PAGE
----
Person to Family - one:many (Family can have many persons).

       Family to Address - one:one (Family lives in one house).

    Then no need for the Person to Address relationship. However, if a person can have more than one address that needs a rethink.


    Regards David R
    ---------------------------------------------------------------
    The great thing about Object Oriented code is that it can make small, simple problems look like large, complex ones.
    Object-oriented programming offers a sustainable way to write spaghetti code. - Paul Graham.
    Every program eventually becomes rococo, and then rubble. - Alan Perlis
    The only valid measurement of code quality: WTFs/minute.

    Thursday, May 3, 2012 12:40 PM

All replies

  • Hi Spacelama

    to get faster answer to your question You better post in Database design forum

    http://social.msdn.microsoft.com/Forums/en-US/databasedesign/threads


    Regards,
    Ahmed Ibrahim
    SQL Server Setup Team
    This posting is provided "AS IS" with no warranties, and confers no rights. Please remember to click "Mark as Answer" and "Vote as Helpful" on posts that help you.
    This can be beneficial to other community members reading the thread.

    Wednesday, May 2, 2012 6:53 PM
  • See Microsoft's pubs database

    John Grove, Senior Software Engineer http://www.digitizedschematic.com/

    Wednesday, May 2, 2012 6:55 PM
  • ...A person can have 1 address. And 1 address can be applied to multiple persons...

    If you think it this way, then you dont actually need an Address table. You can only create a new column in Person`s table. But there is a chance that one person CAN have multiple (or at least two) addresses. in this case then you need a new table (like you created it).

    Simple to think when you need a new Table: If there is a chance of n:m (so one person can have multiple addresses, and one address can have multiple people, then you need a tables for each of them).

    As said, if you think one person can live only on one address, then there is just no need of Address table. And as said, create just a new field (column) in Person`s table.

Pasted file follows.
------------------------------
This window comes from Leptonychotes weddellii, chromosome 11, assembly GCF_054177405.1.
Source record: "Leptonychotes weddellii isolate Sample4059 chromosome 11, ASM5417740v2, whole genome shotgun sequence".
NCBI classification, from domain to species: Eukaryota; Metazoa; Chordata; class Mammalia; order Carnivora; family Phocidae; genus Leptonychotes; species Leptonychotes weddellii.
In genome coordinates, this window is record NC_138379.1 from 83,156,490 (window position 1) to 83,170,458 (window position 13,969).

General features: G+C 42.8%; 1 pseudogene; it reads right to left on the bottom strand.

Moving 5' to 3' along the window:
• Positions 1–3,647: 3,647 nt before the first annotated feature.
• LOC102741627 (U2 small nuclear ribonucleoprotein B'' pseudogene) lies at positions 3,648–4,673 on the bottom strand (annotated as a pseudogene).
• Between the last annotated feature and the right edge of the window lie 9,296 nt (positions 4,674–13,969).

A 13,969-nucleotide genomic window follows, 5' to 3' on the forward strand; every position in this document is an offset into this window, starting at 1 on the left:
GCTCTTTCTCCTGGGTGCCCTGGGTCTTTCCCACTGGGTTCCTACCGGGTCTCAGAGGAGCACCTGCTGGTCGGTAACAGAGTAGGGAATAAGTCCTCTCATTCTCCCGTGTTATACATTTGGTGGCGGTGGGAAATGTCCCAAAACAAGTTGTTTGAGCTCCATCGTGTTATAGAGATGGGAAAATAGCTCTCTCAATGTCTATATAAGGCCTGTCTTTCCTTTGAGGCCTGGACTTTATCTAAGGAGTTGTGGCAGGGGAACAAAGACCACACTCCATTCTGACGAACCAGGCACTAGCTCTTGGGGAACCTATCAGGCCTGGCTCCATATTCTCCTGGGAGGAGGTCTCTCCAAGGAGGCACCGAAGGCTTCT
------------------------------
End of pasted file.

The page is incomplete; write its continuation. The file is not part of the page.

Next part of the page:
You always have to think it very logically. Then you can find the correct data structure fast.


    Mitja

    Wednesday, May 2, 2012 7:18 PM
  • As said, if you think one person can live only on one address, then there is just no need of Address table. And as said, create just a new field (column) in Person`s table.

    My way I create one time an address and apply the ID to the person. Your way you have multiple times the address saved. Isnt that space consuming?

    Let's say I want to have the structure u are talking about: one person can have multiple addressess..

    Then I need a Person Table and a Address table. The Address Table refers back to which person the address has been applied to. right?

    Wednesday, May 2, 2012 7:30 PM
  • You have:

    Table Address: AddressID, Street, HouseNumber, City, PostalCode

    Table Person: PersonID, AddressID_FK, Firstname, LastName, Born, ...

    So you can see a table Person has a foreigh key of AddressID from Address table. And as you figured it out, table Address refers back to exact person.


    Mitja

    Thursday, May 3, 2012 7:02 AM
  • SpaceLama,

    Have you ever heard of a term called over-normalisation, but this will depend on your application in terms of size, grouping address together with an ID would mean that when a new person comes in you need to search if the address exist and then link them to the address by the ID and this is a very costly operation especially if your app is going to be web app.

    What I have see in my experience is that we tend to save address within person's table (you can have work,home,communication etc... Address) and then to find people who work/live together, then you use a search term like postCode, or PO Box in some countries as such the person will have the ID and their address linked.

    As to the social media you can have fields for the main SM (like Twitter,Facebook et...) in the person's table and users will have the option to update their acc with the current usernames.

    I hope this will help


    JacquesM

    Thursday, May 3, 2012 8:58 AM